This is a sequence of 5 classroom activities focusing on the El NiÃo climate variability. The activities increase in complexity and student-directedness. The focus of the activities is on accessing and manipulating real data to help students understand El NiÃo as an interaction of Earth systems.

This video, from ClimateCentral, features a team of scientists from the Northern Greenland Eemian Ice Drilling Project (NEEM), who study atmospheric air bubbles trapped in an ice core from a period in Greenland's ice sheet which began about 130,000 years ago and lasted about 10,000 years; a period known as the Eemian. The air bubbles from the ancient atmosphere - all aligned on the same time scale - reveal what happened with climate change over that period of time.

As a segment in PBS's Coping with Climate Change series, Hari Sreenivasan reports on the actions the city of Chicago is taking to mitigate climate change in an urban landscape.

This video is about Greenland's ice sheet, accompanied by computer models of the same, to show how the ice is melting, where the meltwater is going, and what it is doing both on the surface and beneath the ice.

This National Geographic video explains the origins of the El NiÃo Southern Oscillation using animations and shows the impacts on humans, wildlife and habitat, particularly in the United States.

Students explore their own Ecological Footprint in the context of how many Earths it would take if everyone used the same amount of resources they did. They compare this to the Ecological Footprint of individuals in other parts of the world and to the Ecological footprint of a family member when they were the student's age.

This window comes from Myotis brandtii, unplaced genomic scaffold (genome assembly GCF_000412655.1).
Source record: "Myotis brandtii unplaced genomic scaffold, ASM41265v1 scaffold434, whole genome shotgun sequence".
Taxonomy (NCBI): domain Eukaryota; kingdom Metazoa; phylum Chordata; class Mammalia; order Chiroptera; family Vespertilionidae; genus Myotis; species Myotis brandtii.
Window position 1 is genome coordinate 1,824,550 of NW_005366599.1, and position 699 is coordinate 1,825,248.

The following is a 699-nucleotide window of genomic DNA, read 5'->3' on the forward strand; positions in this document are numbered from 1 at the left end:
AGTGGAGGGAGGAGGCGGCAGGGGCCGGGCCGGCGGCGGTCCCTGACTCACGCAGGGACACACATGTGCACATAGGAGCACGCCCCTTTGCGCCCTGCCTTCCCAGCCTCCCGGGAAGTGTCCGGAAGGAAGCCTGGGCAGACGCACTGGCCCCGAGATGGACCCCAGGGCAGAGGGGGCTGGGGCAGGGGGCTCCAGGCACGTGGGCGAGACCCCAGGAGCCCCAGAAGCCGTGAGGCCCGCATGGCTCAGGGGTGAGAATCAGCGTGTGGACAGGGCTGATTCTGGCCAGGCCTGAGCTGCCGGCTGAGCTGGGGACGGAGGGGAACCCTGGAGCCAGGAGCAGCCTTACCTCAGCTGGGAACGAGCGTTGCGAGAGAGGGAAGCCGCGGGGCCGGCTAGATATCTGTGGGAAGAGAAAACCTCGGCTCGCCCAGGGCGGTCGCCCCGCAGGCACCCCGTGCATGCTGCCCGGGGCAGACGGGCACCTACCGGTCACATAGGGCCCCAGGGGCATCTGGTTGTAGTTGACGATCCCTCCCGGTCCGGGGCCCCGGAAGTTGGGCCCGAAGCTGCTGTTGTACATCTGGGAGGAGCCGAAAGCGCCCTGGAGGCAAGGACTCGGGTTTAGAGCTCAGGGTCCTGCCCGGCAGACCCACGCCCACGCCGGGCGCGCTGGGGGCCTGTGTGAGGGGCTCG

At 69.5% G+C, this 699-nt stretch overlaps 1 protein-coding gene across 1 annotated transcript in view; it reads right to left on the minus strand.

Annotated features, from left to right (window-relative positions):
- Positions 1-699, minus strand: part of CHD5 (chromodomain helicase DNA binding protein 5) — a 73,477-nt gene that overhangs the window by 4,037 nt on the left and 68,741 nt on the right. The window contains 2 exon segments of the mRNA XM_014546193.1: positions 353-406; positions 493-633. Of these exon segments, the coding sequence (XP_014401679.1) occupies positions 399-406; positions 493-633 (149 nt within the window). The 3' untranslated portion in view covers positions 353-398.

This interactive displays how climate variables are changing over time (temperature, CO2, Arctic sea ice, solar flux, etc.) in graphical form. Students can examine data over the last 20 years or archived data.

This well-designed experiment compares CO2 impacts on salt water and fresh water. In a short demonstration, students examine how distilled water (i.e., pure water without any dissolved ions or compounds) and seawater are affected differently by increasing carbon dioxide in the air.

This interactive animation focuses on the carbon cycle and includes embedded videos and captioned images to provide greater clarification and detail of the cycle than would be available by a single static visual alone.

This series of four animations shows how some of the key indicators of climate change (average global temperature, sea level, sea ice extent, carbon emissions) have changed in Earth's recent history.